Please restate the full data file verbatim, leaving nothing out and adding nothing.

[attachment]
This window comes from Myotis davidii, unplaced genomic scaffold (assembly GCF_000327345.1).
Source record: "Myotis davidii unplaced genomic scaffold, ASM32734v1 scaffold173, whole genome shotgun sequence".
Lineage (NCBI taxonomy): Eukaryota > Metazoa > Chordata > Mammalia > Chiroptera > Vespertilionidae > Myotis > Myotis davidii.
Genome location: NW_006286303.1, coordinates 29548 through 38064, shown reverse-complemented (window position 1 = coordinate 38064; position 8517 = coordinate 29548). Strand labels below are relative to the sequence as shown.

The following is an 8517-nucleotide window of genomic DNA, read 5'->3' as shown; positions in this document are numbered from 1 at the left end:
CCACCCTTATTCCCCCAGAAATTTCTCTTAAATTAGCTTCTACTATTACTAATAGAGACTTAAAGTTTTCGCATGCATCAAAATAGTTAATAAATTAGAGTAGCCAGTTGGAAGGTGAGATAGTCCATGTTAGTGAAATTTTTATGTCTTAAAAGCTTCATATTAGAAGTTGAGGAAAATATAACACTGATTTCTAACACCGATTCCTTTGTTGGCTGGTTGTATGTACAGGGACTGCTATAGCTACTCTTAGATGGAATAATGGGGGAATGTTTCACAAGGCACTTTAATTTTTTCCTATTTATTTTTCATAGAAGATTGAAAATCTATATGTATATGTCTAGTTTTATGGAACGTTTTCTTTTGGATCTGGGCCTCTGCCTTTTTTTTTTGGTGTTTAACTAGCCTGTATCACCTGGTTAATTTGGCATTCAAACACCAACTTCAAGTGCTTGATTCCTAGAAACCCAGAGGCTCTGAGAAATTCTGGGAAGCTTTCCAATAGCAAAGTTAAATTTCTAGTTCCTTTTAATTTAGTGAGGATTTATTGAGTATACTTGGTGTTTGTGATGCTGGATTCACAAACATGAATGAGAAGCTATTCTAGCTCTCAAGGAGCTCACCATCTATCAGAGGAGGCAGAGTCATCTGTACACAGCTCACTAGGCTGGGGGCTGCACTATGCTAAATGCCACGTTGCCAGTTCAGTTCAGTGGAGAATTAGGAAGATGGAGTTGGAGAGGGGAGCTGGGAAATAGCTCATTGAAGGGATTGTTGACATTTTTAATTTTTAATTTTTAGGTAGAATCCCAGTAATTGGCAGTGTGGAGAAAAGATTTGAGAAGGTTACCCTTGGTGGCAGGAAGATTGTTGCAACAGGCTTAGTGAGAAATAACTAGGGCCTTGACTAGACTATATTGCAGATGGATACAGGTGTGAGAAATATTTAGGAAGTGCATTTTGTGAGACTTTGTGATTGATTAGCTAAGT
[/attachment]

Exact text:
This window comes from Myotis davidii, unplaced genomic scaffold (assembly GCF_000327345.1).
Source record: "Myotis davidii unplaced genomic scaffold, ASM32734v1 scaffold173, whole genome shotgun sequence".
Lineage (NCBI taxonomy): Eukaryota > Metazoa > Chordata > Mammalia > Chiroptera > Vespertilionidae > Myotis > Myotis davidii.
Genome location: NW_006286303.1, coordinates 29548 through 38064, shown reverse-complemented (window position 1 = coordinate 38064; position 8517 = coordinate 29548). Strand labels below are relative to the sequence as shown.

The following is an 8517-nucleotide window of genomic DNA, read 5'->3' as shown; positions in this document are numbered from 1 at the left end:
CCACCCTTATTCCCCCAGAAATTTCTCTTAAATTAGCTTCTACTATTACTAATAGAGACTTAAAGTTTTCGCATGCATCAAAATAGTTAATAAATTAGAGTAGCCAGTTGGAAGGTGAGATAGTCCATGTTAGTGAAATTTTTATGTCTTAAAAGCTTCATATTAGAAGTTGAGGAAAATATAACACTGATTTCTAACACCGATTCCTTTGTTGGCTGGTTGTATGTACAGGGACTGCTATAGCTACTCTTAGATGGAATAATGGGGGAATGTTTCACAAGGCACTTTAATTTTTTCCTATTTATTTTTCATAGAAGATTGAAAATCTATATGTATATGTCTAGTTTTATGGAACGTTTTCTTTTGGATCTGGGCCTCTGCCTTTTTTTTTTGGTGTTTAACTAGCCTGTATCACCTGGTTAATTTGGCATTCAAACACCAACTTCAAGTGCTTGATTCCTAGAAACCCAGAGGCTCTGAGAAATTCTGGGAAGCTTTCCAATAGCAAAGTTAAATTTCTAGTTCCTTTTAATTTAGTGAGGATTTATTGAGTATACTTGGTGTTTGTGATGCTGGATTCACAAACATGAATGAGAAGCTATTCTAGCTCTCAAGGAGCTCACCATCTATCAGAGGAGGCAGAGTCATCTGTACACAGCTCACTAGGCTGGGGGCTGCACTATGCTAAATGCCACGTTGCCAGTTCAGTTCAGTGGAGAATTAGGAAGATGGAGTTGGAGAGGGGAGCTGGGAAATAGCTCATTGAAGGGATTGTTGACATTTTTAATTTTTAATTTTTAGGTAGAATCCCAGTAATTGGCAGTGTGGAGAAAAGATTTGAGAAGGTTACCCTTGGTGGCAGGAAGATTGTTGCAACAGGCTTAGTGAGAAATAACTAGGGCCTTGACTAGACTATATTGCAGATGGATACAGGTGTGAGAAATATTTAGGAAGTGCATTTTGTGAGACTTTGTGATTGATTAGCTAAGT